The French hot hatchback isn’t long for this world. The country that has so consistently entertained us with rorty engines and lift-off oversteer is turning its back on the category, suffocated by taxation.
Hot hatches, by virtue of their giant-killing performance, are not the most frugal of small cars. The French tax system penalises cars with high CO2 emissions with hefty taxes at the point of sale, in amounts far greater than the few hundred quid you might pay with the UK’s VED system. And adding thousands to the cost of cars designed to be affordable makes them no longer viable.
Citroën’s past offerings are often overlooked in favour of Renaults and Peugeots. Perhaps it’s because it went out with a whimper when peppy versions of the C2 shuffled off into the sunset. They never quite reached the success of the Saxo VTR and VTS, nor the brio of the AX GT and GTi before them.
There’s a Citroën hatch that is often forgotten though, and that’s the Visa. Citroën’s equivalent to the 205 offered nearly as many hot models as its Peugeot cousin, including the GT, the GTi, 1981’s Trophée homologation special, the barmy four-wheel drive Mille Pistes, and the car you see here: the Visa Chrono.
Another homologation special designed to satisfy Group B regulations, the Chrono followed the Trophée in 1982, but swapped its 1219cc engine for a 1360cc XY motor from the GT – similar to that used in early 205 XS models. In the Chrono it also received a pair of two-barrel Solex carbs, for a useful 92bhp.
As you can see, they were also hard to miss. Chronos were defined by their riveted extended wheel arches, Cibie foglamps and those vivid decals. The latter were specially colour-coded to the markets in which the car was sold, which marks out this Chrono for sale through Leboncoin as a prodigal Italian car.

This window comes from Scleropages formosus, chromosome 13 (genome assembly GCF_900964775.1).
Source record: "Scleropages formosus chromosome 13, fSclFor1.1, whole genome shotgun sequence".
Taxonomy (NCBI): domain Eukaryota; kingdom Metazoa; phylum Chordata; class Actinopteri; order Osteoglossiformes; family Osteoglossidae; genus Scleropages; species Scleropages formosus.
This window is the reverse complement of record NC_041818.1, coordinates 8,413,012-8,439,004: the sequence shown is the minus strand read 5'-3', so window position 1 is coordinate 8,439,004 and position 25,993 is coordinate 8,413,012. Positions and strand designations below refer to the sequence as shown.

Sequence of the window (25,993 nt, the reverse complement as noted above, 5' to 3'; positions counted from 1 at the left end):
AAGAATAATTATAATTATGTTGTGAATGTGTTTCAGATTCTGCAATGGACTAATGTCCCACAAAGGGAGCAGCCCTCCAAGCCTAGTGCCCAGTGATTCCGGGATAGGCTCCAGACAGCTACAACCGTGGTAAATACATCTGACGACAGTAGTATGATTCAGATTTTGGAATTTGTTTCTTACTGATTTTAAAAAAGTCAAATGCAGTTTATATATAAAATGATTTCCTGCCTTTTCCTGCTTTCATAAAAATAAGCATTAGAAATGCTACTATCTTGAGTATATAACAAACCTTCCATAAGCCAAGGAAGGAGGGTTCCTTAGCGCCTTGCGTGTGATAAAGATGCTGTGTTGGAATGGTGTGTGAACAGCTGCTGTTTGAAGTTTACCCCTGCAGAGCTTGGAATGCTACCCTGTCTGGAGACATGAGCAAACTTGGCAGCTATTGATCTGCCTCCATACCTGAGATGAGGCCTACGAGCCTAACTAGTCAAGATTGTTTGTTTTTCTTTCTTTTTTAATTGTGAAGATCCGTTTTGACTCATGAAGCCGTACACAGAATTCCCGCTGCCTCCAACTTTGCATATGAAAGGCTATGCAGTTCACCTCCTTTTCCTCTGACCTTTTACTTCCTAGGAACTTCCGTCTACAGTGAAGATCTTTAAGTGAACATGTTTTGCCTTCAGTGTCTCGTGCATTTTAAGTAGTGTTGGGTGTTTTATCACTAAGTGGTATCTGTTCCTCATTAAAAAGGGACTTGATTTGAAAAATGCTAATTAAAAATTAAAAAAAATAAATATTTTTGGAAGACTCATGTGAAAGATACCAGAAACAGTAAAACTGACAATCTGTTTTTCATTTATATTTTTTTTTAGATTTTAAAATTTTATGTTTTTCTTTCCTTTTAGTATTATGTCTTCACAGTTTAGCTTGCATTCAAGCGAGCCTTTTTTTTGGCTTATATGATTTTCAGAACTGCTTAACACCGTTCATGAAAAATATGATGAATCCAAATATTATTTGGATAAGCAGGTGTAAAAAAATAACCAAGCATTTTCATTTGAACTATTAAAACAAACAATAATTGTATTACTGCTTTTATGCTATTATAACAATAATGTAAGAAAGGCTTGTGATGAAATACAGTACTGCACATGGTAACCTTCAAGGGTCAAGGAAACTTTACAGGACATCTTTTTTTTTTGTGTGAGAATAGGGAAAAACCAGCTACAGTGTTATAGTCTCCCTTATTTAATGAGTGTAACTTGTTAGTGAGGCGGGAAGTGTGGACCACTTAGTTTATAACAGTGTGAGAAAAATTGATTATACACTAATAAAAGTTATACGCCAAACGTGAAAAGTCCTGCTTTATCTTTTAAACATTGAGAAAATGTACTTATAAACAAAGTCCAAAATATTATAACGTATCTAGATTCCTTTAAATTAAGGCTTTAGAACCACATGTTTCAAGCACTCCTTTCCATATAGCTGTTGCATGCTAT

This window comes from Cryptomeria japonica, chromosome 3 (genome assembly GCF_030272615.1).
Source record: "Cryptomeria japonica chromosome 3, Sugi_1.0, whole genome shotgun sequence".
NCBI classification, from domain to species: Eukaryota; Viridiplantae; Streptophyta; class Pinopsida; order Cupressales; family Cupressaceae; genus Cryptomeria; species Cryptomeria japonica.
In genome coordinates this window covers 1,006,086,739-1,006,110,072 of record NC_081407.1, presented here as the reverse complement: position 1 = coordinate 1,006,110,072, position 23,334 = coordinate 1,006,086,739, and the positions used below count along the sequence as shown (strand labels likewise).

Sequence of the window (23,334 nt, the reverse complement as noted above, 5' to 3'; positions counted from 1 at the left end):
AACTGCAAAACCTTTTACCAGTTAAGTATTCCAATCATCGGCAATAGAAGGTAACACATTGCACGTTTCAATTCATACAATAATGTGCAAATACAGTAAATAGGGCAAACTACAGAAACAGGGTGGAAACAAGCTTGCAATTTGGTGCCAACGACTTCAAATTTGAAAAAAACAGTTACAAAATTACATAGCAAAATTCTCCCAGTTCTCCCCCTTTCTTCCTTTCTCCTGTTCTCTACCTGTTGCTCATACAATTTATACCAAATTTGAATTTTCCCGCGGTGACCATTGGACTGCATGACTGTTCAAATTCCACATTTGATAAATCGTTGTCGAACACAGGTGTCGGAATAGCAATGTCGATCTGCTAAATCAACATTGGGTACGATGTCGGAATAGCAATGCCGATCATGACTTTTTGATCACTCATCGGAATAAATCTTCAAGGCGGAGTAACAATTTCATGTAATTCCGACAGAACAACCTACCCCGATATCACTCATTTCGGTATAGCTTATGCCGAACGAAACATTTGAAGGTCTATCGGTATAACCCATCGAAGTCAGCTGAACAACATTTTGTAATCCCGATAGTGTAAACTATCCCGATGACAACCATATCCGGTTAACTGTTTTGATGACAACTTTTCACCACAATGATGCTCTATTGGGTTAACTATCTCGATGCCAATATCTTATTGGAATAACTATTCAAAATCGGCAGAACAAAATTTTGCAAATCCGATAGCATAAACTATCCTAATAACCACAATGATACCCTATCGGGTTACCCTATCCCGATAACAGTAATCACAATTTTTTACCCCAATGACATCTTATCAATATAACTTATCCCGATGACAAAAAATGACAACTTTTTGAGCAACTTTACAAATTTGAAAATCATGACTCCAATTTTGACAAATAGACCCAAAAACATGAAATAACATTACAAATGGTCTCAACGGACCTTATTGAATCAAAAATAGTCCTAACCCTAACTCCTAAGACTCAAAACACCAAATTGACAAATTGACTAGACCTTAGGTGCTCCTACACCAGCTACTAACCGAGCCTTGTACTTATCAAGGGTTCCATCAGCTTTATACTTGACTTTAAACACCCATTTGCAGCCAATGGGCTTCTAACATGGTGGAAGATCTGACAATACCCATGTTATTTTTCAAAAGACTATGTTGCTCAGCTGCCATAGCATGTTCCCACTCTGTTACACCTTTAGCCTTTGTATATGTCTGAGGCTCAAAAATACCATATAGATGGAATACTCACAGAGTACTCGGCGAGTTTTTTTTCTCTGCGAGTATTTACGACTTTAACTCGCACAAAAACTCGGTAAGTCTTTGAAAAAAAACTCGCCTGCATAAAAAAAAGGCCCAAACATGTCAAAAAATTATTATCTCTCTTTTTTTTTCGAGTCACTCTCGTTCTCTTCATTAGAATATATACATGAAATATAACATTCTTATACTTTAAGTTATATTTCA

The €17,800 price made us spurt tea all over our keyboard, but it likely reflects the Chrono’s rarity; there can’t be many left of the 3760 examples produced for the European market. Plus, this one looks to be in pretty good condition, with just over 45,000km (28,000 miles) on the clock and apparently pristine bodywork.
The interior is quite something too; the Chrono’s dash, carpets, special bucket seats and rear bench are all blue, and a three-spoke steering wheel was standard too. The car also packed more instruments in its gauge cluster than cooking Visas, making your weekly jaunt to Carrefour feel like a stage of the Monte Carlo Rally.
No doubt everything rattles a bit – Visas were not known for their timeless construction – but that’s part of the charm, and justified in part by a 850kg kerbweight. Citroën has in recent years returned to its old tenets of passenger comfort and quirky features, but we suspect it’ll never return to the joy of a flyweight hot hatch like the Citroën Visa Chrono.